The Russian invasion of Ukraine in February 2022 sent a jolt of tension and anxiety throughout the European Union, as well as the rest of the world. Lawmakers and strategists scrambled to find a suitable response in the immediate aftermath and now, a year later, the conversation continues as to what the best course of action is for the EU. Should it amplify and radically increase its supranational defense budget and if so, how should it accomplish this monumental task? How much of it should fall on the Member States to meet the two percent threshold as laid out by NATO? The EU has come to a proverbial fork in the road. For decades, the EU has heavily relied on the United States for its military capabilities and provisions under the NATO umbrella. However, the current Russian aggression cannot be ignored or kept at arm’s length. This war has revealed a certain fragility within the EU’s defense infrastructure and as such, there are lingering questions. What precisely does the EU institutional leadership plan to do with its 8-billion-euro European Defence Fund (EDF)? Where does the European Peace Facility (EPF) fit in? How much variation is there among the national budgets? What is the quantifiable output of the EU private defense industry? Where is the divide between funding for research and development vs. that of acquisition and procurement in these European Commission-led efforts? This paper seeks to analyze these entities, as well as the responses of EU and national leadership. The EU has certainly taken productive steps in the past year to unify and project strength. Nevertheless, can the EU evolve to treating the US military as a true partner rather than a strategic fail-safe, as HR-VP Borrell and others advocate for? It will take years for experts to assess the overall impact of the war. In the meantime, it is important to consider what is unfolding in real time across national parliaments and in the European Commission. Russia does not show any signs of slowing down their assault on Ukraine. Where does that leave the EU? How can it respond in a timely, effective way without necessitating NATO’s primary involvement? Ultimately, the war in Ukraine has had terrible consequences, but it has also drawn attention to the supranational experiment’s precarious predicament.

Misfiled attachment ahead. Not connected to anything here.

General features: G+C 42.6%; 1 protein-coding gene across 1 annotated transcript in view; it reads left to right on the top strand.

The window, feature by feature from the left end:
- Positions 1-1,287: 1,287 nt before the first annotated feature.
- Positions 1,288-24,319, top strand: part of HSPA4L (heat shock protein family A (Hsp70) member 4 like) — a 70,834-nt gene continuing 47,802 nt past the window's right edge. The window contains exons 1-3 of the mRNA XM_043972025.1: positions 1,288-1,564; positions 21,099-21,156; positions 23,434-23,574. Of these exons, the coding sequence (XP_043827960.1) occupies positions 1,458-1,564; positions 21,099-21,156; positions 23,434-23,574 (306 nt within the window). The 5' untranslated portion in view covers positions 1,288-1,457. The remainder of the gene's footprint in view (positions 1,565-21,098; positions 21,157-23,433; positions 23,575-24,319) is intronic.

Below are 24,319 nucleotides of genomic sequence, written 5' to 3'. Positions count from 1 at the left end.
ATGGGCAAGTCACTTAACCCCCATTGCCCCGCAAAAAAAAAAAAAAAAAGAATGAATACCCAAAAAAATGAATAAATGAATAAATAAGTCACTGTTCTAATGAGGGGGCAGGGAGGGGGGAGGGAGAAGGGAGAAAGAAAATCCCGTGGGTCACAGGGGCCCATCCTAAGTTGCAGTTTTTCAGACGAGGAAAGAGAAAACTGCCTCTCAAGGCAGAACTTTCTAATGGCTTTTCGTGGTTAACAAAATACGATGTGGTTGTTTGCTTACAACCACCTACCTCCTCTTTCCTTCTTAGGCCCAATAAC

"Never Enough: EU Military Spending Challenges in the Face of Open Conflict,"
The Journal of International Relations, Peace Studies, and Development: Vol. 8:
1, Article 4.
Available at: https://scholarworks.arcadia.edu/agsjournal/vol8/iss1/4